Alison Jones meets the film star who's equally at home in Hollywood and the art houses.
The jury at Cannes demonstrated a remarkable sense of fairness or indecision when they made the performance awards at this year's festival.
They named the five male stars of Indigenes as Best Actor and the six women who make up the main cast of Volver as Best Actress.
To look at the poster of Volver though, it would seem as though there were just one star, Penelope Cruz.
Volver sees her reunited with director Pedro Almodovar, her mentor and the filmmaker for whom she has unquestionably done her best work.
It was her unforgettable turn giving birth on a bus in Almodovar's Live Flesh that brought her to the attention of international audiences. She was reunited with him two years later to play a pregnant nun with HIV in All About My Mother.
"We have a great connection from the beginning," says Penelope. "Even before I met him, it was so strange, I felt like I already knew him.
"I adore him. It's much more than working together. He's a really special person in my life."
Pedro wrote the part of Raimunda in Volver especially for the 32-year-old actress, but only after she outgrew the one he had originally intended her to play.
"At the beginning he said he was thinking about me for the role of the daughter, because it was seven years ago. Then he was writing and he said 'Now I see you more as the lead character'. When I read it, I thought it was the best script I had ever read in my life."
Volver examines the close relationship that some countries have with the dead.
It opens with two sisters and a grand-daughter cleaning the graves of their parents and grandparents, before visiting an ailing aunt.
When one of the sisters, Sole, goes to the funeral of the aunt she returns home with a stowaway - the ghost of her mother (Carmen Maura). This unexpectedly solid spectre comes with an agenda, to try and repair the rift that had developed between her and Raimunda and to stop history repeating itself between Raimunda and her teenage daughter.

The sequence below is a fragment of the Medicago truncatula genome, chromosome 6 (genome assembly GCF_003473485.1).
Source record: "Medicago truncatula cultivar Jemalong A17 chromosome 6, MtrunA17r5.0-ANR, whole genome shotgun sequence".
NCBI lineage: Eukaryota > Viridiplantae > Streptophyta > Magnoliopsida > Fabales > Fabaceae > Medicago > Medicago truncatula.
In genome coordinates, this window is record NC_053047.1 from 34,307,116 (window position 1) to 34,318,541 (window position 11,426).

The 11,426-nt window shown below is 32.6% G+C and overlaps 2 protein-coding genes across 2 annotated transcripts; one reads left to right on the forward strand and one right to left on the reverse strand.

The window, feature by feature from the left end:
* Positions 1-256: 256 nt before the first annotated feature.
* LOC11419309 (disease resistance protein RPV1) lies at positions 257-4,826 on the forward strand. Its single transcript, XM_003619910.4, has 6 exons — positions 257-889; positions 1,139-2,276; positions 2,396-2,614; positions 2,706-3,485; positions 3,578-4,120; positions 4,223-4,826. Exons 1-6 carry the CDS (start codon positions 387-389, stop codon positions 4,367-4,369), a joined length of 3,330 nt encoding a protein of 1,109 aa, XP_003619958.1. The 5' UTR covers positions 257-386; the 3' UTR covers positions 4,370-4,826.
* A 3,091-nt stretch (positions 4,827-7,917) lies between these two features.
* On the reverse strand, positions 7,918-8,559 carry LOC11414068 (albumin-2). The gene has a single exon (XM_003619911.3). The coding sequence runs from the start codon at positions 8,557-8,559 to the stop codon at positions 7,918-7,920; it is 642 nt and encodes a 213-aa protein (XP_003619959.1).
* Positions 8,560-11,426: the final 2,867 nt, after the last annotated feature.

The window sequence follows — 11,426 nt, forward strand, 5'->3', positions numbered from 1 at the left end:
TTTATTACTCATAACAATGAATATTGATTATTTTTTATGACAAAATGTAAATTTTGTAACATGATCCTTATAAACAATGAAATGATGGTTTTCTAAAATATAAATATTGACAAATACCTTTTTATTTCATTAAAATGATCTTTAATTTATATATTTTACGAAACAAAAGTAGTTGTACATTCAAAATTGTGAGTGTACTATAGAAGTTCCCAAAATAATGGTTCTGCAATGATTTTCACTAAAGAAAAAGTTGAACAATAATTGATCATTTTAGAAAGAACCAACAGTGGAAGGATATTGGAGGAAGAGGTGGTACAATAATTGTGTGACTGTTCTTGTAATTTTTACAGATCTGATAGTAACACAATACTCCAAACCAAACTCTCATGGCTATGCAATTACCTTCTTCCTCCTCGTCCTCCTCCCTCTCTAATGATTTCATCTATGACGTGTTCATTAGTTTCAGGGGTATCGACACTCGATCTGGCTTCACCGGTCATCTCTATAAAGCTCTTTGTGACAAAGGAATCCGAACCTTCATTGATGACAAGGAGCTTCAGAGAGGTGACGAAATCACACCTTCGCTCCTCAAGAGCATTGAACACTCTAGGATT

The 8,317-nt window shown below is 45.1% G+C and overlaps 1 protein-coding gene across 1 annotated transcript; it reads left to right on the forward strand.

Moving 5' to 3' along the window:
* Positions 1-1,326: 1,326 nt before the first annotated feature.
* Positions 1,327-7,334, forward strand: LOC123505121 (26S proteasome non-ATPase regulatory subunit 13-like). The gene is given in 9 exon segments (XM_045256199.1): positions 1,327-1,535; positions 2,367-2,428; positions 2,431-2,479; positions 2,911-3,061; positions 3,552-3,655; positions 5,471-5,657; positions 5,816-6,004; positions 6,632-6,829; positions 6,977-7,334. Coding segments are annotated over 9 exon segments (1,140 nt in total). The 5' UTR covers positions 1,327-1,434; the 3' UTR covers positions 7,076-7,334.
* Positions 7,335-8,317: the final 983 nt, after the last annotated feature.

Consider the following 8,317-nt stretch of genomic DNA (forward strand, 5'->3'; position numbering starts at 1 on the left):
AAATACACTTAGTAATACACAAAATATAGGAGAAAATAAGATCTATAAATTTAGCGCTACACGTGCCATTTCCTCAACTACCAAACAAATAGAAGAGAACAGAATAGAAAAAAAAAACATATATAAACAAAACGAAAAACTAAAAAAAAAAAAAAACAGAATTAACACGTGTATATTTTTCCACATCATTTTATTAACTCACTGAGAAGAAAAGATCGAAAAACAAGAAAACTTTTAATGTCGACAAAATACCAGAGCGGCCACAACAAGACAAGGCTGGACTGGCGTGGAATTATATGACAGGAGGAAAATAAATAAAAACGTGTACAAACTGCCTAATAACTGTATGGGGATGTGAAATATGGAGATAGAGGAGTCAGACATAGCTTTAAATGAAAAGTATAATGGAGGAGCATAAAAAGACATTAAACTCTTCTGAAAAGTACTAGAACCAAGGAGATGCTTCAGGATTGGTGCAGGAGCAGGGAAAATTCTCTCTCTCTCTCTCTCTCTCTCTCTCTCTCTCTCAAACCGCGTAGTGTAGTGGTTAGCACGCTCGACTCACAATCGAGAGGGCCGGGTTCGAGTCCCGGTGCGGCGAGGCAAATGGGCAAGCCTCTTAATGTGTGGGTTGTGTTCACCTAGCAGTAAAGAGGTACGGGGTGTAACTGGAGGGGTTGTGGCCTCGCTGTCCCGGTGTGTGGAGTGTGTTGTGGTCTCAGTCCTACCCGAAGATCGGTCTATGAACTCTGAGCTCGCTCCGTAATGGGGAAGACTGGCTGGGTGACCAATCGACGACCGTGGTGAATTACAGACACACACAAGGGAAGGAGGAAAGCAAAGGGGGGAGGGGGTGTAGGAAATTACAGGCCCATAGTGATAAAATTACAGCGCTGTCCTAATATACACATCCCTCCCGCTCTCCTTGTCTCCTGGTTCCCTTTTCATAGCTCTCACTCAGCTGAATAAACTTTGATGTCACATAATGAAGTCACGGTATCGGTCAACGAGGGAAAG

"I always saw my mother like Raimunda," says Penelope. "She was very passionate about life. She had to fight alone to raise us. She had to work six days a week and then she would do breakfast, lunch and dinner. She was a super woman. I don't know how she did it with three kids.
"And Raimunda, she is like a force of nature."
In order to get Penelope into the right matriarchal frame of mind to play the beautiful yet resourceful Raimunda, Pedro encouraged Penelope to study the women in Italian neo-realist films.
"My character represents motherhood. That was the reason for the character to have the physical aspect of Sophia Loren or Anna Magnani in Belissima. For some reason, in the 50s, in Italy, the mother figure was very important.
"In Volver the men disappear very quickly. There are reasons for that. The men make a lot of mistakes then they are gone."
Even though Raimunda does hold herself emotionally in check, Penelope found that playing had stirred her motherly instincts.
"All my life, since I was a little girl, I knew I wanted to have children. I love children.
"With the three movies I have done with Pedro I have been a mother. He kills me off in the other two but in this one I survive."
She started making inroads into the American film industry, appearing in The Hi-Lo Country directed by Stephen Frears. This was followed by Billy Bob Thornton's All The Pretty Horses and Ted Demme's Blow, playing opposite Johnny Depp as the man who brought cocaine to America.
She then won the female lead in the much anticipated Captain Corelli's Mandolin. By that time she was becoming more famous for the fact she was dating Tom Cruise than for her acting talent, and the critical panning Mandolin received did little to flatter her professionally.
She and Cruise were paired for Vanilla Sky, Cameron Crowe's remake of Abre Los Ojos (Open Your Eyes), with Penelope playing the same role as she had in the original.
Penelope now switches between American and European cinema and shows a determination to conquer both.
She actually learned Italian (she also speaks French as well as Spanish and English), she was desperate to get the part in the movie Non Ti Muovere, earning the Italian equivalent of a Best Actress Oscar for her pains.
For Volver she had to learn how to fake being a trained chef and also a singer.
"I did a lot of cooking. I learnt how to chop in a professional way and I did months of training with flamenco singers to learn the position and the way they sit. It wasn't my voice so the playback had to be perfect.
"As for cooking I always serve the same receipes to impress my friends so they think I can cook but I don't know how to do anything else.
"A friend saw me cooking some carrots and said 'you're good at that. I thought you couldn't cook'. That's from the lessons for the movie."
* Volver is in cinemas from this Friday